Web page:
2. Hmm. That hadn't occurred to me. It's certainly likely that adding lootboxes to a game that didn't originally have them would breach conformity rules but then so would replacing time-gated overland travel with an instant version. In fact, as I read the article, just about any of the iterative changes significant enough to stick in the memory made to any MMORPG you care to name would not be consist with this concept of conformity. It seems to be such an ill-defined yet catch-all concept as to render the whole genre untenable - were it to be applied. Which it won't be. Hopefully.

  2. With EU regulations like this, the first question to ask is generally "How are they going to use this to go after Google, Facebook, Amazon, and Apple?" Those are the big four tech companies that seem to annoy the EU by their very existence due to their size. (Something that is rubbing off in the US as well lately.)

    So I get the feeling this was not at all intended to get down into the relatively small potatoes that are video games, even at the EA or ActiBlizz level. That said, it is not an uncommon occurrence that a law written for a very specific target then gets applied more widely against companies and situations it was never intended to address. This is why governments shouldn't try to walk the line of writing laws to punish specific companies while pretending they're just writing a general law that could apply to anybody... because eventually it will.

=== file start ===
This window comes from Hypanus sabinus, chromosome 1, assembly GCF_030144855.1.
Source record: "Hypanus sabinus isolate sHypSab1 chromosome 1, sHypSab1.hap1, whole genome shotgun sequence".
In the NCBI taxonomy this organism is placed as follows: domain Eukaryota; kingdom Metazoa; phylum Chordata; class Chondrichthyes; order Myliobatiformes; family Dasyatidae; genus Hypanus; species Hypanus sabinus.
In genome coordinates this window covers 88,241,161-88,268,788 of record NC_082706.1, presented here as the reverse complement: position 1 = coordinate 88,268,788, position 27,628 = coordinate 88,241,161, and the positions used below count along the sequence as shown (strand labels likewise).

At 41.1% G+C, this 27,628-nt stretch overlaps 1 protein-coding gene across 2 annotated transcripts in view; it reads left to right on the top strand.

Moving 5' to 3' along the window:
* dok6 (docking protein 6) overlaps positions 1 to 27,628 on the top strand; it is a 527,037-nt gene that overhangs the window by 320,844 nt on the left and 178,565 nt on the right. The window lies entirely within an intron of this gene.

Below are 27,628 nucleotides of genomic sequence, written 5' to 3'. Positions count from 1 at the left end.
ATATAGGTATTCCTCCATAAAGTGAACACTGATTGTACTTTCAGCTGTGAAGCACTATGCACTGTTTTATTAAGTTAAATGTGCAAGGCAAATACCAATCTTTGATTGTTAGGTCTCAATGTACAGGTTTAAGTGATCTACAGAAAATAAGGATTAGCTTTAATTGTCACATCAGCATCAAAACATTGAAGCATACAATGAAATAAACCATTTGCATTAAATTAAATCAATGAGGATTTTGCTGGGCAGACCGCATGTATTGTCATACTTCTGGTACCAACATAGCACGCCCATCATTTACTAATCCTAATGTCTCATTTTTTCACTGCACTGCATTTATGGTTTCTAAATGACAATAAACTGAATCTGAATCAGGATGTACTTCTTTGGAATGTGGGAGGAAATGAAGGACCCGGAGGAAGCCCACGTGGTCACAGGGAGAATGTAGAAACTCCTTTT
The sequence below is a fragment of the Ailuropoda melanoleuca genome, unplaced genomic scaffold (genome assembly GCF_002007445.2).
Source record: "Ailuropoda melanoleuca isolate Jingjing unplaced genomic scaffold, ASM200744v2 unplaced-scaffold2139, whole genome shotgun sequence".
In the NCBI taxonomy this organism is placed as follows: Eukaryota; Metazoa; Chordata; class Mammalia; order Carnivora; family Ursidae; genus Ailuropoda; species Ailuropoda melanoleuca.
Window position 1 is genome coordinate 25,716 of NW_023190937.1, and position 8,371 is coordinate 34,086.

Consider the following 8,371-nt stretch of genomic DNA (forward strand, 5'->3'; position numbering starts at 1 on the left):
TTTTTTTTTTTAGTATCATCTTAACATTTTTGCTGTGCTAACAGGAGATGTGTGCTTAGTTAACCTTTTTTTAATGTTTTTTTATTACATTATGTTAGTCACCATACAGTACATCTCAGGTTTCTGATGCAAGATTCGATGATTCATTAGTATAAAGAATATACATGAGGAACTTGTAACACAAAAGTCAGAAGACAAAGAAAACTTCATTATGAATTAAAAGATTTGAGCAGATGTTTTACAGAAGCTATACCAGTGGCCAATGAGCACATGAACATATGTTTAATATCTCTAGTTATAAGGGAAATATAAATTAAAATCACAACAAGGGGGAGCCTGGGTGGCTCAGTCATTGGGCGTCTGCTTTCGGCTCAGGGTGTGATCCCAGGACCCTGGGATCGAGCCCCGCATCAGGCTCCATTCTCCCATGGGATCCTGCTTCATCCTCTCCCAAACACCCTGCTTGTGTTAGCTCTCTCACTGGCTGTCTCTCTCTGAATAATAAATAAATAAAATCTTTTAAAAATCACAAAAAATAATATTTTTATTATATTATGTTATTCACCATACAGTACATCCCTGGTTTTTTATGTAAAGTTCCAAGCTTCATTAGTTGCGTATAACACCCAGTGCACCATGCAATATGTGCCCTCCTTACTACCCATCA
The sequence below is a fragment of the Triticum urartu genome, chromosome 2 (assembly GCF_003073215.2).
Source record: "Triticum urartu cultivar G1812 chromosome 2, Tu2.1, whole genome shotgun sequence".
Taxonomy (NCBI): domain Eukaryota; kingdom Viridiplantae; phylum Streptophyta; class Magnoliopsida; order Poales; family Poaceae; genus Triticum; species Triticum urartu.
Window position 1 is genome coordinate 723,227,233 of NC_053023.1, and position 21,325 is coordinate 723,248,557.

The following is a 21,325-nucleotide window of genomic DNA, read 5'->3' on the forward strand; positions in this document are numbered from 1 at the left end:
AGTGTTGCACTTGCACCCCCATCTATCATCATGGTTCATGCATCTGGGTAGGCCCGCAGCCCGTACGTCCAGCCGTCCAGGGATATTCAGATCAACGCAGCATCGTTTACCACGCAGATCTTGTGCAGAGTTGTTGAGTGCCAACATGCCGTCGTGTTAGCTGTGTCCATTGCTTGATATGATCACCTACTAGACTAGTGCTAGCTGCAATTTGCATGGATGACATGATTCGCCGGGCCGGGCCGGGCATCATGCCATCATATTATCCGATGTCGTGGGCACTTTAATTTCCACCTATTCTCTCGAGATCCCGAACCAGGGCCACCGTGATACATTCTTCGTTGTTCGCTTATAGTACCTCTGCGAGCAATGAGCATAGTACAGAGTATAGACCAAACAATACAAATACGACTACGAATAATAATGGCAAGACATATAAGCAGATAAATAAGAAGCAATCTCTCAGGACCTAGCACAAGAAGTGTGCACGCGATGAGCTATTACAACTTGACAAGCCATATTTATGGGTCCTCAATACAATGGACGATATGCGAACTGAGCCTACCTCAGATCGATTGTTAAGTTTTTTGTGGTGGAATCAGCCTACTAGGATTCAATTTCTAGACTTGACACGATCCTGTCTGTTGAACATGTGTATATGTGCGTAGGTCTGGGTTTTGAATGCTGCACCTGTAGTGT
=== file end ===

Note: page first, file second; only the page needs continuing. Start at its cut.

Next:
1. I am a strong supporter of the EU as a concept and an idea and I very much would prefer it if the UK weren't leaving in January, but...

      The one area where I consistently disagree with almost everything the EU proposes are these kind of media/technology/intellectual rights issues. They frequently seem positively pre-digital in some of their conceptualizations and they have what appears to be almost a quasi-religious fervor when it comes to thwarting US-based transnational tech giants. It seems to be a combination of an understandable wish to retain some kind of control over areas that are at risk of slipping into the hands of non-state entities, for which I have some sympathy, although not a lot, and an almost nineteenth-century allegiance to modes of self-expression and personal rights ownership, for which I have no sympathy whatsoever.

      Sometimes I think I've read too much science fiction. All of this position-taking between fading state entities and aggressive megacorps seems very familiar from the plots of umpteen novels I read in the 1970s and 80s...

    2. I've read a lot of those books as well. And, on that thought, the whole thing is just a proposal at this point, a plan, something that is probably even now the subject of much intense lobbying by those very same businesses. We'll see what it ends up looking like when that is done.